Mavnn's blog

Stuff from my brain

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System.Console Is Why We Can't Have Nice Things

In writing a simple tutorial for this years Progressive .Net I thought I'd use the Console to allow some nice visual feedback with requiring a dependency.

TD;LR: System.Console (at least on dotnet core 2.0) is not as threadsafe as you'd hope, and means that writing any simple cross platform console UI is nearly impossible.

So, I started with a draw method like this:

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type Coord =
    { X : int
      Y : int }

let draw changes =
    changes
    |> Seq.iter (fun (coord, item : char) ->
        Console.CursorLeft <- coord.X
        Console.CursorTop <- coord.Y
        Console.Write item)

This method just takes a sequence of coordinates and characters to write in them, and then moves the cursor around the console to write your inputs. And it works fine.

Then I wanted a sequence of keys pressed by the user:

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type Directions =
    | Up
    | Down
    | Left
    | Right
    | Stay

let inputUnfolder prev =
    let read = Console.ReadKey(true)
    match read.Key with
    | ConsoleKey.UpArrow ->
        Some (Up, Up)
    | ConsoleKey.DownArrow ->
        Some (Down, Down)
    | ConsoleKey.LeftArrow ->
        Some (Left, Down)
    | ConsoleKey.RightArrow ->
        Some (Right, Right)
    | _ ->
        Some (prev, prev)

let keysPressed =
    Seq.unfold inputUnfolder Stay

Again, this works fine. And as long as you take one item from the input stream, do all your drawing and then take the next item everything continues to be good.

But… this story doesn't end here. What I was really after was accepting key presses on one thread, and drawing on another.

First problem: it turns out that calling Console.ReadKey on one thread, and setting Console.CursorTop/Left on another causes a deadlock.

A bit of research led to the Console.KeyAvailable property, and rewriting inputFolder:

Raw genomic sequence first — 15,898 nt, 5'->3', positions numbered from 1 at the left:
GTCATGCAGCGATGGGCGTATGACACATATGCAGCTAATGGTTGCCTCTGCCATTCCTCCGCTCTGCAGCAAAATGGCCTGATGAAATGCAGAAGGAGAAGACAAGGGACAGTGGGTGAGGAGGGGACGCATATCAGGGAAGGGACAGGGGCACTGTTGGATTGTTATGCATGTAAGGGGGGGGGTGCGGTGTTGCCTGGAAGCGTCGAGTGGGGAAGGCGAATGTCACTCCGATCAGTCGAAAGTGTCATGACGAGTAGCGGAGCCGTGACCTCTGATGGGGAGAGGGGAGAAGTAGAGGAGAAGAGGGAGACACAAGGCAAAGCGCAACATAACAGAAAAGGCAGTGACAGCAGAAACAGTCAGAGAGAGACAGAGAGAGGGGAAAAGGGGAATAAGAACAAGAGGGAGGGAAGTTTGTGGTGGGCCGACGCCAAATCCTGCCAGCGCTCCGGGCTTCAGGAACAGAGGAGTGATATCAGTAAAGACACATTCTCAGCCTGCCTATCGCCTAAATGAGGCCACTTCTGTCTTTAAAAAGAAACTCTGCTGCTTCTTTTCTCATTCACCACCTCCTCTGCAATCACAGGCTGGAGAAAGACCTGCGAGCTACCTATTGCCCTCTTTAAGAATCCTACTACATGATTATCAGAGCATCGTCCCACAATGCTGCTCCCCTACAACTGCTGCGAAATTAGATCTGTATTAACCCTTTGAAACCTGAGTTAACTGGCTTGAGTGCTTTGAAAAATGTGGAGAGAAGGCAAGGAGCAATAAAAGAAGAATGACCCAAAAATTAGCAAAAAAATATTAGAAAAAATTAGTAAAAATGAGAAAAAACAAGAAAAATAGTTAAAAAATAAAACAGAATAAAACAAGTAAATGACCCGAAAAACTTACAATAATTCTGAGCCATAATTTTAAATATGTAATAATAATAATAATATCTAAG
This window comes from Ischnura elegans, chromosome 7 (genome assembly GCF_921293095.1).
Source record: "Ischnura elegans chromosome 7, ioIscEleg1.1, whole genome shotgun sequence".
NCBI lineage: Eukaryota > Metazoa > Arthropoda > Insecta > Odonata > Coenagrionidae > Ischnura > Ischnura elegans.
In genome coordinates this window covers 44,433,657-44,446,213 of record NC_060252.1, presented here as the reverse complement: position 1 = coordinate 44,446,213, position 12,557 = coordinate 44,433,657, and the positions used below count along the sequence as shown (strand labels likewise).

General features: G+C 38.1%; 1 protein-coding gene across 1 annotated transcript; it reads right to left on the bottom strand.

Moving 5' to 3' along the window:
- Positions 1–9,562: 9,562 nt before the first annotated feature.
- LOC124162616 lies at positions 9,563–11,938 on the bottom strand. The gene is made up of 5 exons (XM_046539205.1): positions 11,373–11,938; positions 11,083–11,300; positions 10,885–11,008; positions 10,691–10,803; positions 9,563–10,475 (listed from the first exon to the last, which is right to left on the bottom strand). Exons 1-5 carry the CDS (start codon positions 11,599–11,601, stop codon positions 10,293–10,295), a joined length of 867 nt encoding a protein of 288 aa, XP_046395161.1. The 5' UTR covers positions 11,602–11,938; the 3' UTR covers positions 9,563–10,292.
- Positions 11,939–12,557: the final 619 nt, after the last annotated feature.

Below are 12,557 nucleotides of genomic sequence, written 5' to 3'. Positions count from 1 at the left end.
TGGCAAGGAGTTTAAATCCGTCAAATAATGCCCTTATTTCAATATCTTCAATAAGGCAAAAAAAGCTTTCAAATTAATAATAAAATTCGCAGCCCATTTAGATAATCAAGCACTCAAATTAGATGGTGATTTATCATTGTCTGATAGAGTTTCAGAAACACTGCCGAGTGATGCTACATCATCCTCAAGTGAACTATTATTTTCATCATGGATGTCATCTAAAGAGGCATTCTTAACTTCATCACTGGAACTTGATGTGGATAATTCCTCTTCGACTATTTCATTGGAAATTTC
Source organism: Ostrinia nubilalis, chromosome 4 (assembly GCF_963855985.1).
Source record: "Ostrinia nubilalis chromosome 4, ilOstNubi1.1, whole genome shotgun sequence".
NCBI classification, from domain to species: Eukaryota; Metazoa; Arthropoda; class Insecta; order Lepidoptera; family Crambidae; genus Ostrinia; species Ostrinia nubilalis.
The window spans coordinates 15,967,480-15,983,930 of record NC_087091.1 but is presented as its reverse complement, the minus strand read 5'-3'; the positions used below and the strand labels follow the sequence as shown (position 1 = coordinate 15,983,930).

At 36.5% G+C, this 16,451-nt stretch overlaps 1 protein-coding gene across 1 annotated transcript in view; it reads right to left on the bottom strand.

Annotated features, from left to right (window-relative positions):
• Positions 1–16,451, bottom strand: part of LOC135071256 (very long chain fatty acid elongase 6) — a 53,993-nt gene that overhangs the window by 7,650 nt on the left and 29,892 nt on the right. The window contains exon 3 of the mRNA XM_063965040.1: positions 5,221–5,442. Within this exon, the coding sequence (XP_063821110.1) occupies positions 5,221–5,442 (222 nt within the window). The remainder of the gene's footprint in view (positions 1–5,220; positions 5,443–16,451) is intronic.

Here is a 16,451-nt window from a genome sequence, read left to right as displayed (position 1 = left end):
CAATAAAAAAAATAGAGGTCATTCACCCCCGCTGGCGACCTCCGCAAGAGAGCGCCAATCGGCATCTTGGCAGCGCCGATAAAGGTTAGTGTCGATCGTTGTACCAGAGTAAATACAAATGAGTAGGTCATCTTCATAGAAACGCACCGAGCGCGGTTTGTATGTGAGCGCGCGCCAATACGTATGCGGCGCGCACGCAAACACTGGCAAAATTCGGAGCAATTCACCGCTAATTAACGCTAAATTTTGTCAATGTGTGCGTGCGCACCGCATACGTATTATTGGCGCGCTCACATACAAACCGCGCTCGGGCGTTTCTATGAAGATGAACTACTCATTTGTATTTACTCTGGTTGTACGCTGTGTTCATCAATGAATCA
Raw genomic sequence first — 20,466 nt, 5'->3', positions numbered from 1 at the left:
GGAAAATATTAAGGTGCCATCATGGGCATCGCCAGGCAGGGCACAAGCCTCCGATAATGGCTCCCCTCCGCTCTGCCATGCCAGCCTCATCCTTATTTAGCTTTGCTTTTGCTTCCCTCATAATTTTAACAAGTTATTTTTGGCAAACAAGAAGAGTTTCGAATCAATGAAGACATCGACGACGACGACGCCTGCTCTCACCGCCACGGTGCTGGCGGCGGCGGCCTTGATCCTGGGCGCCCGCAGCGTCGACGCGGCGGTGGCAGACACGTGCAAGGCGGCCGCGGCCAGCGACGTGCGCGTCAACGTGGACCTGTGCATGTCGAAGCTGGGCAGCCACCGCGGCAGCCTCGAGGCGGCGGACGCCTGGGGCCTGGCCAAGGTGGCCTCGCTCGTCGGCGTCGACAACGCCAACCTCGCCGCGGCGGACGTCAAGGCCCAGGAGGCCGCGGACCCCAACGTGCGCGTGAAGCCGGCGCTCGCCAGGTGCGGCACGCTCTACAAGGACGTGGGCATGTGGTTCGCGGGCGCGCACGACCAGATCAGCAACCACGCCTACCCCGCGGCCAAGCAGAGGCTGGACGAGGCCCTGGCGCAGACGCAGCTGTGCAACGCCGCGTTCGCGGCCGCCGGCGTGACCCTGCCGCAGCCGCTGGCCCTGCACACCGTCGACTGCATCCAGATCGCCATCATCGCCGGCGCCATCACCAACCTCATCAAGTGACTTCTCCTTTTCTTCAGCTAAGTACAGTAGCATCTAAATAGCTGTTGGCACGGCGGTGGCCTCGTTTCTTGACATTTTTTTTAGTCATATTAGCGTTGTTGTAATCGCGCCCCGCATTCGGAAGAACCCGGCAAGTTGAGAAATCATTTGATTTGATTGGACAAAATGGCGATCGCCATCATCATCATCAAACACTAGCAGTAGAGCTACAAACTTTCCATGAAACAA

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let rec inputUnfolder prev =
    if Console.KeyAvailable then
        let read = Console.ReadKey(true)
        match read.Key with
        | ConsoleKey.UpArrow ->
            Some (Up, Up)
        | ConsoleKey.DownArrow ->
            Some (Down, Down)
        | ConsoleKey.LeftArrow ->
            Some (Left, Down)
        | ConsoleKey.RightArrow ->
            Some (Right, Right)
        | _ ->
            Some (prev, prev)
    else
        Async.Sleep 1 |> Async.RunSynchronously
        inputUnfolder prev

Yeah! Spin loop. That looks totally healthy.

Unfortunately, we now have the issue that because Console.ReadKey is not actively blocking at the moment the key is pressed, the input key is printed directly to the console. There doesn't appear to be anyway of blocking this.

The real pity about all of this is not that it's just wasted a couple of hours of my life writing a "simple" tutorial (although that's pretty annoying!); it's the fact that with dotnet core being genuinely cross platform, I was hoping to use it to write a few nice console UI based applications. It turns out that apart from the well know performance issues of System.Console, it doesn't currently appear to be possible at all.

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